Pointing and Touch

Of all the self-referential symbols an artist can use, the hand is paramount. It is often said that in the early Renaissance when artists were trying to gain recognition for themselves as intellectuals they played down the hand’s importance to their craft because it signalled manual labor. Paradoxically, though, the finger of God was also associated with creation, as in Michelangelo's Creation of Adam. An earlier, medieval illustration depicts the story of a miraculous image, worshipped in Gethsemane, of Mary and Christ impressed on stone and it shows God actually forming the sculpture with his own finger.1 Both ideas persisted but once the artist's finger was recognized by contemporaries as the equal of poets, the hand became an even more potent symbol for the craft of painting while the eye or forehead continued to symbolize the art's conception or intellectual content. Today we even say as evidence of art’s authenticity: “it was done by his or her hand.”  

From time to time artists, including Titian and Rembrandt, have painted with their fingers so touching a canvas, and not just pointing at it, has significance too.2 Dürer's earliest and remarkably precocious self-portrait, drawn when he was only thirteen, depicts him pointing with his finger, suggesting that even at that age he knew that a pointing-finger meant a painting-finger. Raphael's later Self-portrait with a Friend depicts the friend pointing, apparently out at us, but more truthfully at the reflected image of themselves in a mirror, his alter ego painting what we see. Take a look at examples of how hands point and touch a "painting" within the painting. You should study them carefully so you too can become used to recognizing the pointing finger - or touching hand - of the unseen painter.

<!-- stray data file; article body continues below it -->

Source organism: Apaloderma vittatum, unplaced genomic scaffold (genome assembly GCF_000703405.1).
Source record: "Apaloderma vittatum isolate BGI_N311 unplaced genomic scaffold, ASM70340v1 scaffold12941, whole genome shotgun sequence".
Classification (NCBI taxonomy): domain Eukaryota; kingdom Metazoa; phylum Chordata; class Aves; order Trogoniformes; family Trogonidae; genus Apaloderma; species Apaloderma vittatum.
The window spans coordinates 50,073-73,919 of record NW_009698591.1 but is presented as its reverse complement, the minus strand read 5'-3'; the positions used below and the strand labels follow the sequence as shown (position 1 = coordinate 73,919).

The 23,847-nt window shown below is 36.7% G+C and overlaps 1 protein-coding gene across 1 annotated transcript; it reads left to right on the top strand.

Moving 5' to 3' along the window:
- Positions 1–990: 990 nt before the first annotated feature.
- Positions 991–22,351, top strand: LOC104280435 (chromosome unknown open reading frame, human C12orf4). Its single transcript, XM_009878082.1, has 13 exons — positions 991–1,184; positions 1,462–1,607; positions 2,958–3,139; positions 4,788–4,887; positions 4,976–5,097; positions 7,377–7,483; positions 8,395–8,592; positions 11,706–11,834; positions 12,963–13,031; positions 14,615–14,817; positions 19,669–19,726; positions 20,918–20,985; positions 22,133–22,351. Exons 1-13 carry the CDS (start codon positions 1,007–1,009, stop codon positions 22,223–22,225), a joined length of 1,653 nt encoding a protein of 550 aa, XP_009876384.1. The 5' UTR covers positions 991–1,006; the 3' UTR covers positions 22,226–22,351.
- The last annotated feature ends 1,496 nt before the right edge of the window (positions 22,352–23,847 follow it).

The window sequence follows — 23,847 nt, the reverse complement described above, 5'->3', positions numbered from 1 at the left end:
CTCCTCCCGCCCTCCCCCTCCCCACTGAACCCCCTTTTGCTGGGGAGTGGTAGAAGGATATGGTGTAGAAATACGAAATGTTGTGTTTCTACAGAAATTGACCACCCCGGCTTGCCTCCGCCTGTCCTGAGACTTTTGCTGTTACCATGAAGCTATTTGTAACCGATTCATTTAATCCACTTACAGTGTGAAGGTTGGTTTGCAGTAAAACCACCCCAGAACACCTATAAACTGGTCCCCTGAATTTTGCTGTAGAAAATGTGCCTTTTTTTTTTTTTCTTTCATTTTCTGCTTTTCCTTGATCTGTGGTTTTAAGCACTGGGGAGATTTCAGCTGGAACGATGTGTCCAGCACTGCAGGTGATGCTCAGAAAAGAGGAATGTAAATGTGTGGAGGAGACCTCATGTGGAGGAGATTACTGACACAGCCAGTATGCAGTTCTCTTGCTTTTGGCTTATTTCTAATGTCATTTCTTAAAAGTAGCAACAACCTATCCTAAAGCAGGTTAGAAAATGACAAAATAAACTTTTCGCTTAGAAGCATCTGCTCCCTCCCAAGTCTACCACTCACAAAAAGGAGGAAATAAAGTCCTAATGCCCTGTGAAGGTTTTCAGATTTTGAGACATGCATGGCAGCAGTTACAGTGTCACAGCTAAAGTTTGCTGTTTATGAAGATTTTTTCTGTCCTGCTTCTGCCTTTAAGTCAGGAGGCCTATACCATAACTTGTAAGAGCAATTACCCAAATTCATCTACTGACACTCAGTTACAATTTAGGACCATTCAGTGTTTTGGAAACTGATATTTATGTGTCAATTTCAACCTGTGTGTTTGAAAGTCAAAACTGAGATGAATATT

1. Herbert L. Kessler, Seeing Medieval Art (Toronto: Broadview Art) 2004, p. 24

2. Harry Berger, Jr., Fictions of the Pose: Rembrandt Against the Italian Renaissance (Stanford University Press) 2000, p. 460; Daniel Arasse, “The Venus of Urbino, or The Archetype of a Glance” in Titian’s Venus of Urbino, ed. R. Goffen (Cambridge University Press) 1997, pp. 95-103

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